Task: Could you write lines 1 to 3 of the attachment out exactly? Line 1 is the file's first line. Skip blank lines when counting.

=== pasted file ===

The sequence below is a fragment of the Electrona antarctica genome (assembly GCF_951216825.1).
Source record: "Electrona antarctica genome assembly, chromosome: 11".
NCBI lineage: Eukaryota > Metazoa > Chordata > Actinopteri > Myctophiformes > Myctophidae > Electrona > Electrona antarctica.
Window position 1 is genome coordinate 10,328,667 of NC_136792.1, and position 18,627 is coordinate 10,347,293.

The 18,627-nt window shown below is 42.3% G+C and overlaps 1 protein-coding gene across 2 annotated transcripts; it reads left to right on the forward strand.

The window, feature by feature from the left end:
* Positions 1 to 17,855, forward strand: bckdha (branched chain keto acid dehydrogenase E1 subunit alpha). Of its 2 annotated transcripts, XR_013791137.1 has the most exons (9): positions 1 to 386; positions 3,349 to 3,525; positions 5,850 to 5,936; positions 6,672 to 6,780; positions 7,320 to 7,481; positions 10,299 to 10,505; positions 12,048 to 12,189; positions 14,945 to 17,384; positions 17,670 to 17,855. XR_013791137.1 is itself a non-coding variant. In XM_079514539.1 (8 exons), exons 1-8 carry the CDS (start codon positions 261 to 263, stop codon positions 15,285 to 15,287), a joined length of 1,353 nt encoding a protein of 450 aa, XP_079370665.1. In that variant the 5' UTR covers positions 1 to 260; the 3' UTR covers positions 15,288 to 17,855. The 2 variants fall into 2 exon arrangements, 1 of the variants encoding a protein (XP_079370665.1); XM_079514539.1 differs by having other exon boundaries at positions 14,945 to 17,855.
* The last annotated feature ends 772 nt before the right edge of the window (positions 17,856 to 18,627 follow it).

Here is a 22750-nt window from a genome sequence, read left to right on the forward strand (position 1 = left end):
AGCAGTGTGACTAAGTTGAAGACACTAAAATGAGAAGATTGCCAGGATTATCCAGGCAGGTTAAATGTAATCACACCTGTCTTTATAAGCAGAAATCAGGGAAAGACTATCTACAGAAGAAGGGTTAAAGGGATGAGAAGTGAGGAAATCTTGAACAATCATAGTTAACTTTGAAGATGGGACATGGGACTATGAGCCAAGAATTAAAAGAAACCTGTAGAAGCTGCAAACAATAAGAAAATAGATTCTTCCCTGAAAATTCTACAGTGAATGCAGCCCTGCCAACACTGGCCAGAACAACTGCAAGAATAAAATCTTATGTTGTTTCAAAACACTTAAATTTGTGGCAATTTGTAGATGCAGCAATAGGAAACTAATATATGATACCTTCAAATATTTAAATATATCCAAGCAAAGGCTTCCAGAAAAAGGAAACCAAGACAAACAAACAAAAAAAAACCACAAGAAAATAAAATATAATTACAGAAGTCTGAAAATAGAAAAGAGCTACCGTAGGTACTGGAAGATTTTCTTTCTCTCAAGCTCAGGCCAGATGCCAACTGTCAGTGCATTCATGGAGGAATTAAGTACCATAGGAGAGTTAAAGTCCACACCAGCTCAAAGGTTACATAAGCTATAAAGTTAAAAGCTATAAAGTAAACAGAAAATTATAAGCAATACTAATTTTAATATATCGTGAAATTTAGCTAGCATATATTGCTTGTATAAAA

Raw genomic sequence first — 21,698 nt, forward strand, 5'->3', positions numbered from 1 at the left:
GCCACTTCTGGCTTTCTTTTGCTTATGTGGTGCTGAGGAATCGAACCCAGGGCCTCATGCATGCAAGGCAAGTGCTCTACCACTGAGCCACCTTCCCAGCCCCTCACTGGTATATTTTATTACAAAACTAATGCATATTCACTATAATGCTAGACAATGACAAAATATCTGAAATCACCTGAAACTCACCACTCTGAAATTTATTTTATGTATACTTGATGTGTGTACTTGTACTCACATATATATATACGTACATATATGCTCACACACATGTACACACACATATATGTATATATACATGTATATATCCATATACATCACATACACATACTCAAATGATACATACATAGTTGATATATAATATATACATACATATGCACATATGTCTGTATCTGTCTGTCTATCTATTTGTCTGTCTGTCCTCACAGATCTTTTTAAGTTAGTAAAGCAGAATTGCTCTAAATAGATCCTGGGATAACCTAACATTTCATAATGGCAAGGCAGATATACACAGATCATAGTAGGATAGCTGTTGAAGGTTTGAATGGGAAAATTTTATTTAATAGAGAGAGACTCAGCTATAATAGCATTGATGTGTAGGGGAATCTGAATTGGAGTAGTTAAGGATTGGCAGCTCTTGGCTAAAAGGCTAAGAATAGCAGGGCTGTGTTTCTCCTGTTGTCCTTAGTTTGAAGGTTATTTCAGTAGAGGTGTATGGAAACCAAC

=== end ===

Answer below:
The sequence below is a fragment of the Electrona antarctica genome (assembly GCF_951216825.1).
Source record: "Electrona antarctica genome assembly, chromosome: 11".
NCBI lineage: Eukaryota > Metazoa > Chordata > Actinopteri > Myctophiformes > Myctophidae > Electrona > Electrona antarctica.